5/30/2007 1:47 PM  
Anonymous mainstream said...

Dan, once again you seem to have "overlooked" my point. I'll chalk that up to your exhuberance rather than a low IQ.

Take a breath, and pay attention to a little common sense.

I used tennis simply as an analogy, and it is a serious sport that takes extended aerobic endurance. Altitude impacts aerobic performance moreso than any other factor than extreme heat. I was also providing an example that RELOCATING a game within the country to an acceptable altitude is a perfect example of how to manage this issue. It's been done before, with lots of different sports.

So can the stupid ice dancing references, they're irrelevant in this conversation.

Here's my point, and I'll make it simple for you so you can understand it: alot of soccer is played at high altitudes - Estadio Azteca is close to 7,800 feet and seats 110,000 for a game. Soccer will always be played at high altitudes, just not beyond someone's definition of extreme altitude.

So you're trying to tell me that soccer played at close to 8,000 feet is, as you say, "restricting it to lowlands"? That's a bunch of B.S. pal. Lots of soccer is played at high altitudes even with this new rule.

Let me repeat myself: SOCCER HAS AND WILL CONTINUE TO BE PLAYED AT HIGH ALTITUDES even with this new rule.

And let me clue you in on a reality of sports - if you want to draw teams into play in your country - Spanish teams, West African teams, Asian teams, European teams - you'll have a better chance doing it within a reasonable altitude range. It's not being "wimpy" as you would oversimplify and blather. it's merely common sense.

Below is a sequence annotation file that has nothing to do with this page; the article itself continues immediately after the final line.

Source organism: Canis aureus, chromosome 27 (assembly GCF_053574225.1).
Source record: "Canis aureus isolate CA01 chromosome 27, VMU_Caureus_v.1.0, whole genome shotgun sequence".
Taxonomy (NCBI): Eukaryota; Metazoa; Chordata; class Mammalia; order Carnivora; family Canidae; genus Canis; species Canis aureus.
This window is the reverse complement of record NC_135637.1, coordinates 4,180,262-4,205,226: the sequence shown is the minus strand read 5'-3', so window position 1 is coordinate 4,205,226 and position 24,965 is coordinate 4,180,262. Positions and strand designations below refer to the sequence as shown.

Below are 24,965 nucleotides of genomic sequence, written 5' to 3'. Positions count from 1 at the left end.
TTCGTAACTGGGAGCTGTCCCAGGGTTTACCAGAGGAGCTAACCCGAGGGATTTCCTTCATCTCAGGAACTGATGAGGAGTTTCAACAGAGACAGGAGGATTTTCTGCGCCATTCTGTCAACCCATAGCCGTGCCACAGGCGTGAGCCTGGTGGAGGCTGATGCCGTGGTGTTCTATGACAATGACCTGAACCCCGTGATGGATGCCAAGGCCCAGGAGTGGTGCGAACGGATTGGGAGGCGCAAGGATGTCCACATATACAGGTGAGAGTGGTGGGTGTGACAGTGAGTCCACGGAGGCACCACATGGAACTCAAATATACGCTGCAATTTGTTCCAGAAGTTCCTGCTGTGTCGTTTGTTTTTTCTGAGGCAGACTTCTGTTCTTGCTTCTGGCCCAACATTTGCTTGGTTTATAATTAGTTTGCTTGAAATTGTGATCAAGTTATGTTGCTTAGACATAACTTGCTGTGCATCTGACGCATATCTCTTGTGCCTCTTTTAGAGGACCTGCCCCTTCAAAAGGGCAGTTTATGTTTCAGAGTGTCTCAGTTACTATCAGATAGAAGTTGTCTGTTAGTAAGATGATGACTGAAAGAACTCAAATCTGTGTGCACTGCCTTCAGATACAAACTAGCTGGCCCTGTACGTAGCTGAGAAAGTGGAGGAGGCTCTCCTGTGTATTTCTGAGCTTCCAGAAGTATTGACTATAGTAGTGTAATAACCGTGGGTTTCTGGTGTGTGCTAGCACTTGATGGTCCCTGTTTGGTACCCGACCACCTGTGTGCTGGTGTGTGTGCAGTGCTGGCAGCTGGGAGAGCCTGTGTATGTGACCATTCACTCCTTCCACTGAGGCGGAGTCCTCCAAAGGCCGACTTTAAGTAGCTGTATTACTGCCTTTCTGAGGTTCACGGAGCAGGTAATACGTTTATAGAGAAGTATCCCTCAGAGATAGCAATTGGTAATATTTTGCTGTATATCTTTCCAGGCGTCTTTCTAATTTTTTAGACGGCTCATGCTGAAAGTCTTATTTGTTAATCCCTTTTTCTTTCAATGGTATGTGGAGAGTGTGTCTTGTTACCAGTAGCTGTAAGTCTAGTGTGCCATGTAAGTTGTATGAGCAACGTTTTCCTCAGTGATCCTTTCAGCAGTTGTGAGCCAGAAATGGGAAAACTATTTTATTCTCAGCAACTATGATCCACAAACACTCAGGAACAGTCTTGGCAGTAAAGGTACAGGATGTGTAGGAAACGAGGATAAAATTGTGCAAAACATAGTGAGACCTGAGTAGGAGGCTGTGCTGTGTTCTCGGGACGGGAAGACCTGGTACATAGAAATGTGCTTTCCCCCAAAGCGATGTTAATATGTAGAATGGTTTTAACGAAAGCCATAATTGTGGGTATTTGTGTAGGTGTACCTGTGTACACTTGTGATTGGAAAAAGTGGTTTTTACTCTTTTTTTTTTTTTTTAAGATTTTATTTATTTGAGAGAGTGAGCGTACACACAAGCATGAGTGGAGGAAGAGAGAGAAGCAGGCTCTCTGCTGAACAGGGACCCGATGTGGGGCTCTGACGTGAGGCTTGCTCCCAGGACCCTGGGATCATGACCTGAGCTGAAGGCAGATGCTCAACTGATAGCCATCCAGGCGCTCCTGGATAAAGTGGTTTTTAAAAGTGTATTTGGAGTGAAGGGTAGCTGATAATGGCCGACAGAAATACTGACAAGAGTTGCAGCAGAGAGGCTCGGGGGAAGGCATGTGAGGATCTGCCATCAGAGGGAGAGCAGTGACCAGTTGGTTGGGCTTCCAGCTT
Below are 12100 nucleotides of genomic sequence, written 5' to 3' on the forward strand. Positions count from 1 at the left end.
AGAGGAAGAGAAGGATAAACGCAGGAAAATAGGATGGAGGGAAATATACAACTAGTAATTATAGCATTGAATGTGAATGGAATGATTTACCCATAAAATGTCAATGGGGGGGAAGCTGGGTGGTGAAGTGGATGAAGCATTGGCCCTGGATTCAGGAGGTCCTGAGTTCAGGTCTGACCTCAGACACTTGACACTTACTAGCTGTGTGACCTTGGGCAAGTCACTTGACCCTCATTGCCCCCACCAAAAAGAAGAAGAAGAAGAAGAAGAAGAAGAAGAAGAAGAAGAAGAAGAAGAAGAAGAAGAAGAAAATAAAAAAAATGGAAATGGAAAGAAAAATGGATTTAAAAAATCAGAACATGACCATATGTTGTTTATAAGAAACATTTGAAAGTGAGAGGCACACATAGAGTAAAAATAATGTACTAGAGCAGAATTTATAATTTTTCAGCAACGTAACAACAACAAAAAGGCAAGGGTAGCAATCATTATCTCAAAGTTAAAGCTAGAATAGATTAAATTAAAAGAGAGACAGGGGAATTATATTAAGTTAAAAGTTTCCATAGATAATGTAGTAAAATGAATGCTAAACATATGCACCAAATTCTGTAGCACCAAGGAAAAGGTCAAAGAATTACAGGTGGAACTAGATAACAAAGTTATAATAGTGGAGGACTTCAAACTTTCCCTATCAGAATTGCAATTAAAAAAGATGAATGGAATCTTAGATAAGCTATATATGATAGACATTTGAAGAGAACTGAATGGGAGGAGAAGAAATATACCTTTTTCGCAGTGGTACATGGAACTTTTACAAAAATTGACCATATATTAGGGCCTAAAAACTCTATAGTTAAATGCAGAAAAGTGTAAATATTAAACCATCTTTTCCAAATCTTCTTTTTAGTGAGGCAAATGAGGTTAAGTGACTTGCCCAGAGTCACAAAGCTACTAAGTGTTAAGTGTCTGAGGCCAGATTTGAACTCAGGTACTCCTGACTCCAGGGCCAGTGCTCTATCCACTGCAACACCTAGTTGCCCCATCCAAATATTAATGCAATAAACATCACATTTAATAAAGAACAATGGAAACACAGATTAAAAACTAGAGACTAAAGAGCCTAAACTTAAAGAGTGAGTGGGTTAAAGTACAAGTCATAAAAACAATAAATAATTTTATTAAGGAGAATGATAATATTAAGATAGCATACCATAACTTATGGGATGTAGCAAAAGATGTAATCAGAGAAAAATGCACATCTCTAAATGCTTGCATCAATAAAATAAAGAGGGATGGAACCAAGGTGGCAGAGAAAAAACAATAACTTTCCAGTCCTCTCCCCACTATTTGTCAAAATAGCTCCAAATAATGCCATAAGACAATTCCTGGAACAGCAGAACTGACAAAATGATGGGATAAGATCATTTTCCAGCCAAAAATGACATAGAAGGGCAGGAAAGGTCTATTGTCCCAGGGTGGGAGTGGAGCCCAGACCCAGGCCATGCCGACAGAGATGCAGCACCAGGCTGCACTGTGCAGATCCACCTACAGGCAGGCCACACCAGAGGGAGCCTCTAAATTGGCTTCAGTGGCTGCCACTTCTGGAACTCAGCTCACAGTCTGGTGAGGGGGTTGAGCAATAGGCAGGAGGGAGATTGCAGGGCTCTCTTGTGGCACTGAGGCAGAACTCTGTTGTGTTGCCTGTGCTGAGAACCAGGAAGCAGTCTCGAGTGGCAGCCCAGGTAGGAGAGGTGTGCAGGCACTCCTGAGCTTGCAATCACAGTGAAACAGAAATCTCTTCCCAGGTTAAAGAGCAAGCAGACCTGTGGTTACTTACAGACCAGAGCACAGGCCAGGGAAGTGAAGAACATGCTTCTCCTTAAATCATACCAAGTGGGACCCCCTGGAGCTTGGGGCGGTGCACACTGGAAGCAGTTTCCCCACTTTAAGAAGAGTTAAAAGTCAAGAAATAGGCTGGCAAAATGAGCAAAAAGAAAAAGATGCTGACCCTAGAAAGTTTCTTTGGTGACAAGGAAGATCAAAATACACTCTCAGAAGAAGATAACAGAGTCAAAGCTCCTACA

But as I am learning on this blog, common sense doesn't come easy to many of us.

5/30/2007 2:17 PM  
Blogger Dan said...

Mainstream - kind of a grumpy grizzly bear today, huh? Where's that famous sense of humor?

Yes, I know that altitude has an impact on endurance. I've tried to play soccer at 9600 feet, and it had an impact. I suspect I could have played tennis without any problem, if there had been a posh country club nearby, but that's beside the point.

This is the first (to my knowledge, anyhow - please correct me if I'm wrong) geographic restriction on where the universal sport of soccer may be played. And that sucks. That is a terrible precedent to set, and it reflects the absolute wrong mindset. The point of international soccer is not to make certain the English and Germans can play comfortably.

While you're quick to question my intelligence, you're the one to think it noteworthy that a restriction on matches over 8200 feet does not mean that games may be played at 7200 feet. For now. Until FIFA decides that is not comfortable enough for the lowlanders.

Soccer is the best sport in the world, because it is a sport played all over the world. Drop a ball onto the street, and you can have a game in Iran, in the Ukraine, in China, in Australia, and in Colombia. But now FIFA has decided that soccer played in Colombia shouldn't count. It's not universal anymore.

For its entire existence, the Lowland Cup (f/k/a World Cup) has been decided through a series of home and away games. Now, FIFA, in all its Eurocentric glory, has decided that huge chunks of several nations no longer qualify - they are no longer part of the world for "World" Cup purposes.

Soccer is not tennis, and it is not ice dancing. Soccer, until 2007, was a world sport.

5/30/2007 3:36 PM  
Anonymous mexico city said...

Mainstream, you keep using Mexico City as an example, I am from the States but live in Mexico City. I do not think that any country should lose out on international games or world cups because of altitude. For example, What happens if they say that Mexico City is "extreme altitude", afterall it is only a couple of hundred feet difference? Then one of the greatest cities let alone football cities in the world will never host another World Cup. That would be catastrophic.